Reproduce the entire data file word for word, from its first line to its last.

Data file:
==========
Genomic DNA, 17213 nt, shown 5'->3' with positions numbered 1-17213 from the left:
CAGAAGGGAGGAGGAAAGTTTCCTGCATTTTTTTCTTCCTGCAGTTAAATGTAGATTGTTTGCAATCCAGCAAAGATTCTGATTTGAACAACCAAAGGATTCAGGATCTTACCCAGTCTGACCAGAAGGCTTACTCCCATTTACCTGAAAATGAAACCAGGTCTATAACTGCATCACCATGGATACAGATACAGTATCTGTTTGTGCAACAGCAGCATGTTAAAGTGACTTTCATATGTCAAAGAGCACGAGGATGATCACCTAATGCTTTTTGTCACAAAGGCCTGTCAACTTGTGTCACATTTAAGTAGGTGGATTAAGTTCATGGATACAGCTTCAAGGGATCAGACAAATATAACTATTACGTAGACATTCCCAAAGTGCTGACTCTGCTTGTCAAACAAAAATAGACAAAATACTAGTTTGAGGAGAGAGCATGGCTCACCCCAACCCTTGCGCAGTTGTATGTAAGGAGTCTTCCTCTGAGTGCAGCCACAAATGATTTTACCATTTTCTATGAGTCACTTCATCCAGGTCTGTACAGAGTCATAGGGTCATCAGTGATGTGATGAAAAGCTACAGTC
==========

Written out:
Genomic DNA, 17213 nt, shown 5'->3' with positions numbered 1-17213 from the left:
CAGAAGGGAGGAGGAAAGTTTCCTGCATTTTTTTCTTCCTGCAGTTAAATGTAGATTGTTTGCAATCCAGCAAAGATTCTGATTTGAACAACCAAAGGATTCAGGATCTTACCCAGTCTGACCAGAAGGCTTACTCCCATTTACCTGAAAATGAAACCAGGTCTATAACTGCATCACCATGGATACAGATACAGTATCTGTTTGTGCAACAGCAGCATGTTAAAGTGACTTTCATATGTCAAAGAGCACGAGGATGATCACCTAATGCTTTTTGTCACAAAGGCCTGTCAACTTGTGTCACATTTAAGTAGGTGGATTAAGTTCATGGATACAGCTTCAAGGGATCAGACAAATATAACTATTACGTAGACATTCCCAAAGTGCTGACTCTGCTTGTCAAACAAAAATAGACAAAATACTAGTTTGAGGAGAGAGCATGGCTCACCCCAACCCTTGCGCAGTTGTATGTAAGGAGTCTTCCTCTGAGTGCAGCCACAAATGATTTTACCATTTTCTATGAGTCACTTCATCCAGGTCTGTACAGAGTCATAGGGTCATCAGTGATGTGATGAAAAGCTACAGTC